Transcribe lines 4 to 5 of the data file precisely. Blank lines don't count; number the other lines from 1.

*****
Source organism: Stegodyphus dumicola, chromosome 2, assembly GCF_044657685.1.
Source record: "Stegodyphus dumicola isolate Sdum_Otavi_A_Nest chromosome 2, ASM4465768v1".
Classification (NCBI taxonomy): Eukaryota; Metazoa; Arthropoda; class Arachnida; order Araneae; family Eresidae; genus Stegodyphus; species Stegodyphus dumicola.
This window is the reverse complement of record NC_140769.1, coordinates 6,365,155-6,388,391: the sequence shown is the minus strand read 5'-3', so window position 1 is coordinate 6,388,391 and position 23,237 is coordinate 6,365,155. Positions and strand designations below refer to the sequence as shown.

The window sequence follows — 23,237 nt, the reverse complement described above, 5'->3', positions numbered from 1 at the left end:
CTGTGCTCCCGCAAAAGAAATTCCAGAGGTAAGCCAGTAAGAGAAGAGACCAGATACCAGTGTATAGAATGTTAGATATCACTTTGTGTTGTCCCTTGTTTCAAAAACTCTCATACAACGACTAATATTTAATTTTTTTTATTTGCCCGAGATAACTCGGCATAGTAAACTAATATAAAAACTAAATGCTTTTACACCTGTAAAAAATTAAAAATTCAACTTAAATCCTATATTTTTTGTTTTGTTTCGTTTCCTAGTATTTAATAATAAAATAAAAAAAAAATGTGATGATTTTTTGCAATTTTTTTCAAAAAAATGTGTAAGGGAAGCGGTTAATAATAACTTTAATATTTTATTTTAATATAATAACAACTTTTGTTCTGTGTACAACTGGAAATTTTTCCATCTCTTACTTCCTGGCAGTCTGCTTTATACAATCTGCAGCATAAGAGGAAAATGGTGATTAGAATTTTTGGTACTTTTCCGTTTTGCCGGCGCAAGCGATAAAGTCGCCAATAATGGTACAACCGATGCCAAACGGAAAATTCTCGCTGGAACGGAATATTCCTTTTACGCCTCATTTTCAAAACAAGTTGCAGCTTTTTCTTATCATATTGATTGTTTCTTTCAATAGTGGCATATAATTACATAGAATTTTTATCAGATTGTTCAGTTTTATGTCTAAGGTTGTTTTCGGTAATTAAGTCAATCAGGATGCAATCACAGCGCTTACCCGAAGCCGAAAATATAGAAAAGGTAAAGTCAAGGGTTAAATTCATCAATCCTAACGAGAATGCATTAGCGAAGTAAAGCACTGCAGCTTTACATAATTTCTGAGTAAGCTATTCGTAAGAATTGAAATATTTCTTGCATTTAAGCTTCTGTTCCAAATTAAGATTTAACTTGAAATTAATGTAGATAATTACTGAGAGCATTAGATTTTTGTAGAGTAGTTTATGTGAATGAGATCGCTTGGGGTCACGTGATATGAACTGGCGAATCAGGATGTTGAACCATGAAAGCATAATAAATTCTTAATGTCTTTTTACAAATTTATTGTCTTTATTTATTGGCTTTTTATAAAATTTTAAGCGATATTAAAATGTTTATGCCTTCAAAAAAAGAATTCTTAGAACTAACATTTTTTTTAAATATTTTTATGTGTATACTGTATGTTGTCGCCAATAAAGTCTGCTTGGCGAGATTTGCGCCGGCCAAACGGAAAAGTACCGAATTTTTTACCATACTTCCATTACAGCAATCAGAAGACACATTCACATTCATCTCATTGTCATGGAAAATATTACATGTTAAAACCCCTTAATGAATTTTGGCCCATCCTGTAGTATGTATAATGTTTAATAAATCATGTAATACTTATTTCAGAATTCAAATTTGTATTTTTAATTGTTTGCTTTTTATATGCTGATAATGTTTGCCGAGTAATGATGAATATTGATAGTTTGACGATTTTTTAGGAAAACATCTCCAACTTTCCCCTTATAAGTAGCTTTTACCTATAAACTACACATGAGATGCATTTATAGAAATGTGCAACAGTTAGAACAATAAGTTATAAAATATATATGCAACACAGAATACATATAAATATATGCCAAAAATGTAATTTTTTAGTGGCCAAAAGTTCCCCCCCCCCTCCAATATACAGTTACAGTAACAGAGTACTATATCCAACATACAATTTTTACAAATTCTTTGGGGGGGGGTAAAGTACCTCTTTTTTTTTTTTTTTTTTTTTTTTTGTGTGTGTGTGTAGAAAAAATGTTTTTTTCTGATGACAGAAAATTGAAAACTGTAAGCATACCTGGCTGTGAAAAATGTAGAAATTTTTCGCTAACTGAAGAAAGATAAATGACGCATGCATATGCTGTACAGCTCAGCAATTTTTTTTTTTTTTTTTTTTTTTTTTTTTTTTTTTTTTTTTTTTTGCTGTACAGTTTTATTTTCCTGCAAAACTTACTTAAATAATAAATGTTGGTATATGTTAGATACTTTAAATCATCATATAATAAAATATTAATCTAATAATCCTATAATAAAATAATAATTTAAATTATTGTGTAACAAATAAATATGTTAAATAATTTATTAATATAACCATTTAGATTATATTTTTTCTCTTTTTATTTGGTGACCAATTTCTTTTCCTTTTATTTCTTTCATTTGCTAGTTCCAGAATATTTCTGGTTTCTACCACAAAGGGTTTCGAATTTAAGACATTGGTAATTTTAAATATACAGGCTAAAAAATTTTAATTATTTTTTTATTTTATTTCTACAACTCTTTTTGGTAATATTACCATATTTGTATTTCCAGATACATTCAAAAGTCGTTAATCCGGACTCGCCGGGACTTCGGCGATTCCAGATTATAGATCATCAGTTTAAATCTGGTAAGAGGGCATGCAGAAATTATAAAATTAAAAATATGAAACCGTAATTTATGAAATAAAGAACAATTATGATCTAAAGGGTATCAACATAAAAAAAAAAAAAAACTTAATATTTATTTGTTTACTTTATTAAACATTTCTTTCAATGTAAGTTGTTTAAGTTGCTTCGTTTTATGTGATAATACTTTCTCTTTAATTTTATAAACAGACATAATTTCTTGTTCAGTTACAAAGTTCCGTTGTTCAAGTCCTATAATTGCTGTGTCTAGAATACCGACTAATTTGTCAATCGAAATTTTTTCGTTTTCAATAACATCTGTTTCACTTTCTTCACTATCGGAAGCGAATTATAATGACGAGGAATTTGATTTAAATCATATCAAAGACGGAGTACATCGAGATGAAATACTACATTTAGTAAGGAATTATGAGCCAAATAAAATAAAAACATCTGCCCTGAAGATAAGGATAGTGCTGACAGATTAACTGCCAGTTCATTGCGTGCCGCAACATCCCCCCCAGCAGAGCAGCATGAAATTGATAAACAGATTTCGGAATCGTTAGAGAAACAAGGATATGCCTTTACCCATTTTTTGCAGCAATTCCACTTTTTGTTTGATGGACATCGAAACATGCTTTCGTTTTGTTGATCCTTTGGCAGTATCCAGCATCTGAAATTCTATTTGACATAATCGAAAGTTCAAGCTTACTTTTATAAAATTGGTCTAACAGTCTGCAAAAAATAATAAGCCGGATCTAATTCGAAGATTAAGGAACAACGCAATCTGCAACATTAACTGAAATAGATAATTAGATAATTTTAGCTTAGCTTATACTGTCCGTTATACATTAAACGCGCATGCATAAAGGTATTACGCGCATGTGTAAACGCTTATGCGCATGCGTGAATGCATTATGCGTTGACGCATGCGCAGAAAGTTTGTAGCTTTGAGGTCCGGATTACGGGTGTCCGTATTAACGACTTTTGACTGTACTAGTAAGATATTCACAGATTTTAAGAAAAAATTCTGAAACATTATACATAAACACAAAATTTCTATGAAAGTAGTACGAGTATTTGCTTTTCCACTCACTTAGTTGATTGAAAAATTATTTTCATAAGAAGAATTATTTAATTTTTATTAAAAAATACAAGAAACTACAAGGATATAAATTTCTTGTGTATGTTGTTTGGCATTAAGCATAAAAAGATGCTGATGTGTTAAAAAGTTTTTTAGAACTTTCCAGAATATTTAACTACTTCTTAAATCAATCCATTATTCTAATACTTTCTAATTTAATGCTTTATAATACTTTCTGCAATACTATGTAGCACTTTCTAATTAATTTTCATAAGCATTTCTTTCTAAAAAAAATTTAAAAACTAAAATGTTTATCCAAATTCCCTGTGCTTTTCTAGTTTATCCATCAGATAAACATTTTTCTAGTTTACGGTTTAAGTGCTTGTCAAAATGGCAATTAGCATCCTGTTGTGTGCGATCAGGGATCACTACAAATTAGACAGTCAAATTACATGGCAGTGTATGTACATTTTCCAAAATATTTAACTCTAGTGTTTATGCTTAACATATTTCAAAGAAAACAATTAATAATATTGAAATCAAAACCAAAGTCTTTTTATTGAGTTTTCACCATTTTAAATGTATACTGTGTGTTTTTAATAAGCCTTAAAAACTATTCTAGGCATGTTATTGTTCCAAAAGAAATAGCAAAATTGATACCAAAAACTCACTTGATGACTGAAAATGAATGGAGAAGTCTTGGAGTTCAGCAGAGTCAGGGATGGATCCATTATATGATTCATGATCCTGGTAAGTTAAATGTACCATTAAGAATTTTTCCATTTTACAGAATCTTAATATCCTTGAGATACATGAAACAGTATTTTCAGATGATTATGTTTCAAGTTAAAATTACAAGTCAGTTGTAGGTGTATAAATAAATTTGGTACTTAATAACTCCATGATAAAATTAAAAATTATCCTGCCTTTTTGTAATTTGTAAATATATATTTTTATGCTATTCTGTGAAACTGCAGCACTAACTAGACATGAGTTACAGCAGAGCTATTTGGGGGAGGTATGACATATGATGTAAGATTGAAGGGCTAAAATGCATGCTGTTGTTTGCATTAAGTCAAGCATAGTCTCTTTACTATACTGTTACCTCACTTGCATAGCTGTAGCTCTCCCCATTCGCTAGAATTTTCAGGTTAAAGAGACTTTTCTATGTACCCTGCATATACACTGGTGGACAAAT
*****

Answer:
This window is the reverse complement of record NC_140769.1, coordinates 6,365,155-6,388,391: the sequence shown is the minus strand read 5'-3', so window position 1 is coordinate 6,388,391 and position 23,237 is coordinate 6,365,155. Positions and strand designations below refer to the sequence as shown.

The window sequence follows — 23,237 nt, the reverse complement described above, 5'->3', positions numbered from 1 at the left end: